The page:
Two crossword-related papers were published in the last month; one by my student that I will post on soon, and another that came out last month by Michael Toma, Diane Halpern, and Dale Berger.
The Toma study compared both crossword and scrabble experts, and looked at whether there were any substantial differences between experts in these two areas. What is probably most interesting about this study is in the differences they did not find, rather than the differences they did find.
I've tested some scrabble pros in my crossword studies, and have learned a few things about this skill. Serious scrabblers engage in a lot of deliberate learning of specific patterns. There is a big payoff for getting a 'bingo' using all seven letters, so if you know these, there is a real benefit. In fact, you don't even need to know the meanings of words to do well. There are Thai 'crossword' players, as they call it, who are expert English scrabble players, even though they do not know how to speak English! In contrast, crossword players knowledge seems to be heavily influenced by semantic-route associations between clues and answers, and pure visual/orthographic pattern matching only comes into play once the puzzle is underway.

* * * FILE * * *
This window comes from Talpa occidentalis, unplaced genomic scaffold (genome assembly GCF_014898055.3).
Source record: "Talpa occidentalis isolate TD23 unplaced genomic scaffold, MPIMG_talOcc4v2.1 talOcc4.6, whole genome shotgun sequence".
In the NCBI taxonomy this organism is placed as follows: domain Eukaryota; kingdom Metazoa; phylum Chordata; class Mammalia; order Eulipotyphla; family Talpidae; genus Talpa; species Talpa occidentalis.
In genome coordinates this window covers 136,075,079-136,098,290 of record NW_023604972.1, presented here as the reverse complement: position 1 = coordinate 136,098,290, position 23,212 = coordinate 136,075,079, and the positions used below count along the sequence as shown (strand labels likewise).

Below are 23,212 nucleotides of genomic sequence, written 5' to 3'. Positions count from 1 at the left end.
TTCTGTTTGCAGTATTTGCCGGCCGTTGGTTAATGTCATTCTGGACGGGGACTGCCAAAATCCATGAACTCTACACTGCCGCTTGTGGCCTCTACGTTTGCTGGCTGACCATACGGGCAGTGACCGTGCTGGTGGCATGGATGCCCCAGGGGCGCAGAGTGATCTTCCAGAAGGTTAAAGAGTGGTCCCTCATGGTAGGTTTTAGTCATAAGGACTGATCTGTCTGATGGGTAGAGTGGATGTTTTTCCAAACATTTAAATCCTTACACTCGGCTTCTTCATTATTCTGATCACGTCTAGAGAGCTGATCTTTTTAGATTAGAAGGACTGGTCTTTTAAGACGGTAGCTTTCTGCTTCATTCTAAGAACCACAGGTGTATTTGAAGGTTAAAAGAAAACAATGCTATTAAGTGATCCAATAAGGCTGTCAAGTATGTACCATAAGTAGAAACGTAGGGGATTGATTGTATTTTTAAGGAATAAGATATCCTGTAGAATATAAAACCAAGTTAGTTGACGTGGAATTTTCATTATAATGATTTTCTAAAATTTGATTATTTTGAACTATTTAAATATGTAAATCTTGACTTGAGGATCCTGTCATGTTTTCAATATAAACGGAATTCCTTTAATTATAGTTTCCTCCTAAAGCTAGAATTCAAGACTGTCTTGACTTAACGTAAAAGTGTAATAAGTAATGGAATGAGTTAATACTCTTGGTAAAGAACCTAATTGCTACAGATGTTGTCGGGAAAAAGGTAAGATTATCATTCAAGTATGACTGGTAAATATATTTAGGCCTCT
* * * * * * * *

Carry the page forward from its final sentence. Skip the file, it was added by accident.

The Toma study compared several 'working memory' and other cognitive measures of Scrabble and Crossword players to a control group. They also surveyed their reported use of strategies. Cognitive measures included symmetry span, reading span, mental rotation, an analogy test, and self-reported SAT scores. Both types of experts were better than the control groups on most of these tests, but BOTH scrabble and crossword players had similar abilities. So, it was not as if scrabble experts were better at one type of working memory and crossword experts better at another type. However, their reported strategies used did differ a lot, as shown in the figure at the top.
Having spent time hanging out at the crossword tournament, I'm not too surprised by fact that word-game experts are better at working memory skills; the 'control' group was not age-matched or demographically similar, and even elite undergrads probably don't take these tests as seriously as the avid puzzlers. There may be aspects of self-selection as well; people who end up doing well in these games need to have somewhat better cognitive skills than average undergraduates.
MICHAEL TOMA, DIANE F. HALPERN DALE E. BERGER (2014).
Cognitive Abilities of Elite Nationally Ranked SCRABBLE and Crossword Experts. Applied Cognitive Psychology.